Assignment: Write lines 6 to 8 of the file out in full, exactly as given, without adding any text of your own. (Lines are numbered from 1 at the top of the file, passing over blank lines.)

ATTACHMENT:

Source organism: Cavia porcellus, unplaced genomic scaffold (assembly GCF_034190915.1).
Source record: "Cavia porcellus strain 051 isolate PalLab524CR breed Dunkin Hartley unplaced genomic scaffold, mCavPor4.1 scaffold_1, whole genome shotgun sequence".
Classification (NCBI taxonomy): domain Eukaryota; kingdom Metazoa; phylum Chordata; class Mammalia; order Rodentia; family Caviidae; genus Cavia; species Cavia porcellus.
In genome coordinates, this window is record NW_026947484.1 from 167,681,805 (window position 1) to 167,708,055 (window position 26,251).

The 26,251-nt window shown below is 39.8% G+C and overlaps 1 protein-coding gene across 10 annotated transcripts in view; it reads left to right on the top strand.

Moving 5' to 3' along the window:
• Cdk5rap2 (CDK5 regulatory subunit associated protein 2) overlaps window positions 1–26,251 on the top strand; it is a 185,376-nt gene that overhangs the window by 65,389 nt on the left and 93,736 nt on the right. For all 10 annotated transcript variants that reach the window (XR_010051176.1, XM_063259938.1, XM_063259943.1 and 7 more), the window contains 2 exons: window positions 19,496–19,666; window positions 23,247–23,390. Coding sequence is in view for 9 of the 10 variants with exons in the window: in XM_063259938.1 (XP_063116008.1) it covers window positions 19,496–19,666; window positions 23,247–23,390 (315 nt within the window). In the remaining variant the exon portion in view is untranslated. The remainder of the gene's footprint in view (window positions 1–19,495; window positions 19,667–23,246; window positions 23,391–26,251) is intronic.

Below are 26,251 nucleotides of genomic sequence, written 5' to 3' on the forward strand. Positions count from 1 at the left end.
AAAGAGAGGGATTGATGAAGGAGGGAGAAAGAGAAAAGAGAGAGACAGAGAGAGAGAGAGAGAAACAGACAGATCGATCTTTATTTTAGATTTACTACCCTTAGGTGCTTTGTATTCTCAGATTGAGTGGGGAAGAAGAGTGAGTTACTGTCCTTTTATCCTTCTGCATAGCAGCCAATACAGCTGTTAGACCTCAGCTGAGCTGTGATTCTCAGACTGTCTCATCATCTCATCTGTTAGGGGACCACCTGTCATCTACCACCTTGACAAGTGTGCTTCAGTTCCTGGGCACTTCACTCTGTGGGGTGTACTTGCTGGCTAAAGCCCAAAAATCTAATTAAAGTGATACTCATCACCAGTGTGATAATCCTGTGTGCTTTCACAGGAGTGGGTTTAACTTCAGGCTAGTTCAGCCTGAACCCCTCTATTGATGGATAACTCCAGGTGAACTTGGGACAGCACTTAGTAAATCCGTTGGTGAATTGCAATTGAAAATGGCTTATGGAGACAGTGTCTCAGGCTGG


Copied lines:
Moving 5' to 3' along the window:
• Cdk5rap2 (CDK5 regulatory subunit associated protein 2) overlaps window positions 1–26,251 on the top strand; it is a 185,376-nt gene that overhangs the window by 65,389 nt on the left and 93,736 nt on the right. For all 10 annotated transcript variants that reach the window (XR_010051176.1, XM_063259938.1, XM_063259943.1 and 7 more), the window contains 2 exons: window positions 19,496–19,666; window positions 23,247–23,390. Coding sequence is in view for 9 of the 10 variants with exons in the window: in XM_063259938.1 (XP_063116008.1) it covers window positions 19,496–19,666; window positions 23,247–23,390 (315 nt within the window). In the remaining variant the exon portion in view is untranslated. The remainder of the gene's footprint in view (window positions 1–19,495; window positions 19,667–23,246; window positions 23,391–26,251) is intronic.

Below are 26,251 nucleotides of genomic sequence, written 5' to 3' on the forward strand. Positions count from 1 at the left end.